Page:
Painfully slow approvals, sky-high taxes, and encouragement of militant unions that have pushed wage rates through the roof are three “boom-stoppers” that are largely under government control.
Lower commodity prices are undoubtedly an issue, as Yancoal boss Murray Bailey said this week.
“Yancoal does not see any signs of improvement in coal markets in the next few months,” he said.
Global markets are, however, something all miners learn to deal with. Demand is one side of the business they cannot control.
Supply and the cost of generating that supply are issues more under the control of companies.
While most senior managers seem to be pussy-footing around the issue so far there are “cost questions” all levels of government ought to consider.
High rates of tax, and new layers of tax, are the first, and most obvious government-related issue that should be discussed in a post mortem of the resources boom that was supposed to last forever (or longer!).
The big tax issue, and the one generating most political heat, is the Mineral Resources Rent Tax, which is being levied by the federal government.
Amusingly, if anyone can see the humour in the MRRT, it seems likely that very few (if any) miners will actually pay a dollar in this new super-tax, which has been constructed as a levy on excess mining profits.
Collapsing coal and iron ore prices mean that excess will not be a word applied to profits for some time.
However, what the government did with its attack on mining profits, either in its current form, or the earlier (failed) resources super profits tax was send a powerful signal that the mining industry was to be treated as a cash cow, and whacked with as many taxes as it could bear.
Not surprisingly, Australia’s already well-earned reputation for being a high taxing and high operating-cost country, with a surplus of government regulations, moved up a notch with the MRRT, and then another notch with the carbon emissions tax.
Tax, however, is just one issue that should cause government to consider its role in smothering the boom. Regulation and high approval hurdles are another prime contributor to the project postponements that can be blamed on government.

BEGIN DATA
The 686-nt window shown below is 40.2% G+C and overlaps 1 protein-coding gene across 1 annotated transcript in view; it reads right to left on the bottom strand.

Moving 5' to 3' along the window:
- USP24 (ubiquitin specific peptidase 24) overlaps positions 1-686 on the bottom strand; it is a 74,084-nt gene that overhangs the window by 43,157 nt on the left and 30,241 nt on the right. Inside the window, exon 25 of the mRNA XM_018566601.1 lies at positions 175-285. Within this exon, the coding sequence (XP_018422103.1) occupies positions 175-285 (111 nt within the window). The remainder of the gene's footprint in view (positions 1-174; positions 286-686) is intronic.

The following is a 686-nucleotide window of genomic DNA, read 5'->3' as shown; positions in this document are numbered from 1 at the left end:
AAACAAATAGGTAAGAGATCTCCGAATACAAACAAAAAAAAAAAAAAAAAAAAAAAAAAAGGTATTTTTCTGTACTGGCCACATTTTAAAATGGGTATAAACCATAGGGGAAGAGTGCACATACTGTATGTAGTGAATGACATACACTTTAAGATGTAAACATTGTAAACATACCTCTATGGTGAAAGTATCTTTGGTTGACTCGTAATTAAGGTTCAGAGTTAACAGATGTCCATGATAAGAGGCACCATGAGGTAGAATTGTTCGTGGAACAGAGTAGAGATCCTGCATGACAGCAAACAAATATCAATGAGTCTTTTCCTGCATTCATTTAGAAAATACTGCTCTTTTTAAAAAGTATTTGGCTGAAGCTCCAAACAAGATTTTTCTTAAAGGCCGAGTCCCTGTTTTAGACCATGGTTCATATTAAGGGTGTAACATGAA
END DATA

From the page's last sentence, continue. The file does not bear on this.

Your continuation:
This week’s big mothballing job, the shelving of BHP Billiton’s Olympic Dam expansion in South Australia has a “government caused” stamp all over it – even if the company is being careful to not say precisely that.
Going back over the Olympic Dam feasibility process and there is layer-on-layer of ridiculously high environmental hurdles, transport corridor hurdles, construction approval hurdles, local content hurdles, and skill shortage hurdles that added enormously to the cost of the proposed development.
For the South Australian government, which had pinned its future electoral success on Olympic Dam as the state’s biggest and most valuable project, the shelving of the $30 billion expansion could well be its kiss of death.
That is perhaps the ultimate irony because a government fumbling around for explanations and excuses as to why the Olympic Dam expansion is not proceeding should be looking most closely at its own approval processes, and demands made of BHP Billiton.
Wage costs are a third government-related issue because of the way the government, with its increasingly embarrassing ties to the union movement, has encouraged militant behaviour as a way of squeezing money out of miners.
This cocktail of bad government decisions is mixing in a damaging way with the downward spiral of commodity prices to force project developers to look closely at the business case for every investment.
It also has sparked a blame game that will reach the highest levels of government where any honest analysis will show that it was government itself which did as much as lower commodity prices to derail mining projects.